David from Madison, WI

You submit your postgame story after a tough game. Will you see its accompanying photograph before publication?

Not until later. As soon as I send the game story, I’m on to my next story.

Michiel from Brussels, Belgium

Hey Insiders, my first time posting a question and I'm a bit scared. My brother is DB/ST coach on a Division 1 team in Milano-Italy. They recently played the Italian bowl but sadly could not repeat after not losing a game since the start of last season. But, Calvin Johnson was there to put the game ball on the field and after the game I got his autograph. As a lifelong Packer fan I felt bad getting an autograph from a Lion, but as a European I don't get many chances for autographs from NFL players and he was quite the player. Am I banned from Packer fandom now?

You’re forgiven. Megatron will be a Hall of Famer. We’re all football fans first.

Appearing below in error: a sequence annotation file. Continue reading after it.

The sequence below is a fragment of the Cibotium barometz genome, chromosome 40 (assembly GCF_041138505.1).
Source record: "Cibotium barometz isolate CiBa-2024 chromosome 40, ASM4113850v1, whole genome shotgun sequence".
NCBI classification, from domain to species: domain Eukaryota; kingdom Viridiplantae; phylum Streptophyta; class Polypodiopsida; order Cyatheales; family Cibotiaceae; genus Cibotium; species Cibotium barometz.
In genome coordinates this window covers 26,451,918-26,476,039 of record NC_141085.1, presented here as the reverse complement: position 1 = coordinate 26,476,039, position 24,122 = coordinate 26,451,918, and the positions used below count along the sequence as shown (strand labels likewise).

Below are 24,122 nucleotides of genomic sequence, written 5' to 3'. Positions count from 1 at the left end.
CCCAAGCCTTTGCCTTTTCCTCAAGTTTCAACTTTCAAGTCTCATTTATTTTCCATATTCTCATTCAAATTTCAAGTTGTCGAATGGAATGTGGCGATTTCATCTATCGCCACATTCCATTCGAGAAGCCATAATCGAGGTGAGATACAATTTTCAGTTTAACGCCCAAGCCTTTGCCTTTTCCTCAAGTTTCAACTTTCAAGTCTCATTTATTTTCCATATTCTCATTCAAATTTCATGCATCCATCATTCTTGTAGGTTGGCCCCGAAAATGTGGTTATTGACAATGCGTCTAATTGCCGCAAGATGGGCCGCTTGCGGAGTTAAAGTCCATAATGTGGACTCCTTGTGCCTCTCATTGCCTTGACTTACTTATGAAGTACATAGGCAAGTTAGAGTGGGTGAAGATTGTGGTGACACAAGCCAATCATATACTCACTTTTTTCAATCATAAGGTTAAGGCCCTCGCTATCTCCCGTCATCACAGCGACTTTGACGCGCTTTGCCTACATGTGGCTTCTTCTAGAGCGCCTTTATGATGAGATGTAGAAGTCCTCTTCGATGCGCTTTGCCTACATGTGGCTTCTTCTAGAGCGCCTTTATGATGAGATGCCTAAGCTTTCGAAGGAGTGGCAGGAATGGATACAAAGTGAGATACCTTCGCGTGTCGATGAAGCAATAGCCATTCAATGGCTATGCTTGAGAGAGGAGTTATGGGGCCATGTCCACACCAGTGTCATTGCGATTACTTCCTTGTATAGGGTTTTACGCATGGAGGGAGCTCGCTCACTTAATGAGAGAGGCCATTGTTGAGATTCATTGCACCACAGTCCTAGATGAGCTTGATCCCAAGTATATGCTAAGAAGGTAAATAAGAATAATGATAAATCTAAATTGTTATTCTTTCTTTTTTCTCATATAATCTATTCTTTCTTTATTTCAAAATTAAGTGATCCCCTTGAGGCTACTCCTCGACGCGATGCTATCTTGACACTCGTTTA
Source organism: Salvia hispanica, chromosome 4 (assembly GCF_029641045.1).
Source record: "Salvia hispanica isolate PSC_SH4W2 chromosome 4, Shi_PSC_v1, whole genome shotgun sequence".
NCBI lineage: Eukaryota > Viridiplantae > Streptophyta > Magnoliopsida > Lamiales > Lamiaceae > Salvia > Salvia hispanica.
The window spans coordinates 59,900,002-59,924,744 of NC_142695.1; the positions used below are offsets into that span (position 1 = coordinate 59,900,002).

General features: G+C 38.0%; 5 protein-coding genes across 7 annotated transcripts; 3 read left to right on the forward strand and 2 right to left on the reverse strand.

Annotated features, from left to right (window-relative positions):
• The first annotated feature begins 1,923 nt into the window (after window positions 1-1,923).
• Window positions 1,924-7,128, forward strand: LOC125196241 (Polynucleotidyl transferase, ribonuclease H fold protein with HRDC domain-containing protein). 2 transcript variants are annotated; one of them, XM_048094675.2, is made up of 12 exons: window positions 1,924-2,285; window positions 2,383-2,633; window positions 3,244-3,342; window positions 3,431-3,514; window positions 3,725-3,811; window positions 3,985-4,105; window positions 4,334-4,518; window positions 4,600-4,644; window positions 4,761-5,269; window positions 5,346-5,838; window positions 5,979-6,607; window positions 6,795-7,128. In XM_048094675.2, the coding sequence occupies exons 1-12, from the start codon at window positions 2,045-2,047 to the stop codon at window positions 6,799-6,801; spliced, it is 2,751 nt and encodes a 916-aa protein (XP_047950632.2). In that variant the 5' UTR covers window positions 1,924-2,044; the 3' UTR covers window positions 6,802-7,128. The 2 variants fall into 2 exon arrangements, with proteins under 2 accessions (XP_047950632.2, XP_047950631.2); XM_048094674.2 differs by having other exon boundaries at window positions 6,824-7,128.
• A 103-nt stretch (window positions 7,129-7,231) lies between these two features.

Mark from Winfield, IL

Insiders, Vic used to joke (??) that his natural hair color was brown and he dyed it that stunning grey. How about you guys doing that for a while? I think it might help with my transition. I'm having trouble letting go.

My graying hair is like Cousin Eddie’s Hamburger Helper. It does just fine by itself.

Blake from Dallas, TX

I noticed in the "Packers.com throughout the years" photos, there was an article about the Browns' expansion draft and it noted they didn't take Reggie White or Robert Brooks, who were both apparently available. Seems like a story there; do you have any insight?